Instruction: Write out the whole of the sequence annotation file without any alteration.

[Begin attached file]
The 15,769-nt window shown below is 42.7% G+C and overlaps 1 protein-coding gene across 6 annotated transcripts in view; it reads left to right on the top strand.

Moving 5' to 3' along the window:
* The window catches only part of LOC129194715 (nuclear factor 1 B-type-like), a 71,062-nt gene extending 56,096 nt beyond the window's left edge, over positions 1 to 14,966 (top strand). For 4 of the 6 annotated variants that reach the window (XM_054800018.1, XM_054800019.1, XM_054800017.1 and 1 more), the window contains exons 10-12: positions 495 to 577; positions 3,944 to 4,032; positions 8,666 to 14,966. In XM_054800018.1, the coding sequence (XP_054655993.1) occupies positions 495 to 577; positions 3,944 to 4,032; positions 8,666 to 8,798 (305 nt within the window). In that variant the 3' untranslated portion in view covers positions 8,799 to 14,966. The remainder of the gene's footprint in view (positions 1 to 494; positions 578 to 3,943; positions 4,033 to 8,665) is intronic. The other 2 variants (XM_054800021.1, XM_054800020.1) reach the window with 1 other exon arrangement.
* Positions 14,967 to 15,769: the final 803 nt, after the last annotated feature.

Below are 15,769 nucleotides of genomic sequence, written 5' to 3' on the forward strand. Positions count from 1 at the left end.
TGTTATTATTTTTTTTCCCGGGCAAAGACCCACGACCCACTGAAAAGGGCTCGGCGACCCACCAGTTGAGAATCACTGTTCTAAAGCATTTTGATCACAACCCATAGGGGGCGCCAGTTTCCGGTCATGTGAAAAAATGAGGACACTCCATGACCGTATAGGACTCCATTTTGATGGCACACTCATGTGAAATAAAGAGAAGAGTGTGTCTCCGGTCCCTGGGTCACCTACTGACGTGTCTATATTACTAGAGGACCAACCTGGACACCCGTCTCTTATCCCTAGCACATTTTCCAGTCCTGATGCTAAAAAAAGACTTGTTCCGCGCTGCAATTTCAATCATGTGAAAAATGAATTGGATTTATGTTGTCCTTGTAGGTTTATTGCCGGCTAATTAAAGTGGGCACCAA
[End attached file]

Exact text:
The 15,769-nt window shown below is 42.7% G+C and overlaps 1 protein-coding gene across 6 annotated transcripts in view; it reads left to right on the top strand.

Moving 5' to 3' along the window:
* The window catches only part of LOC129194715 (nuclear factor 1 B-type-like), a 71,062-nt gene extending 56,096 nt beyond the window's left edge, over positions 1 to 14,966 (top strand). For 4 of the 6 annotated variants that reach the window (XM_054800018.1, XM_054800019.1, XM_054800017.1 and 1 more), the window contains exons 10-12: positions 495 to 577; positions 3,944 to 4,032; positions 8,666 to 14,966. In XM_054800018.1, the coding sequence (XP_054655993.1) occupies positions 495 to 577; positions 3,944 to 4,032; positions 8,666 to 8,798 (305 nt within the window). In that variant the 3' untranslated portion in view covers positions 8,799 to 14,966. The remainder of the gene's footprint in view (positions 1 to 494; positions 578 to 3,943; positions 4,033 to 8,665) is intronic. The other 2 variants (XM_054800021.1, XM_054800020.1) reach the window with 1 other exon arrangement.
* Positions 14,967 to 15,769: the final 803 nt, after the last annotated feature.

Below are 15,769 nucleotides of genomic sequence, written 5' to 3' on the forward strand. Positions count from 1 at the left end.
TGTTATTATTTTTTTTCCCGGGCAAAGACCCACGACCCACTGAAAAGGGCTCGGCGACCCACCAGTTGAGAATCACTGTTCTAAAGCATTTTGATCACAACCCATAGGGGGCGCCAGTTTCCGGTCATGTGAAAAAATGAGGACACTCCATGACCGTATAGGACTCCATTTTGATGGCACACTCATGTGAAATAAAGAGAAGAGTGTGTCTCCGGTCCCTGGGTCACCTACTGACGTGTCTATATTACTAGAGGACCAACCTGGACACCCGTCTCTTATCCCTAGCACATTTTCCAGTCCTGATGCTAAAAAAAGACTTGTTCCGCGCTGCAATTTCAATCATGTGAAAAATGAATTGGATTTATGTTGTCCTTGTAGGTTTATTGCCGGCTAATTAAAGTGGGCACCAA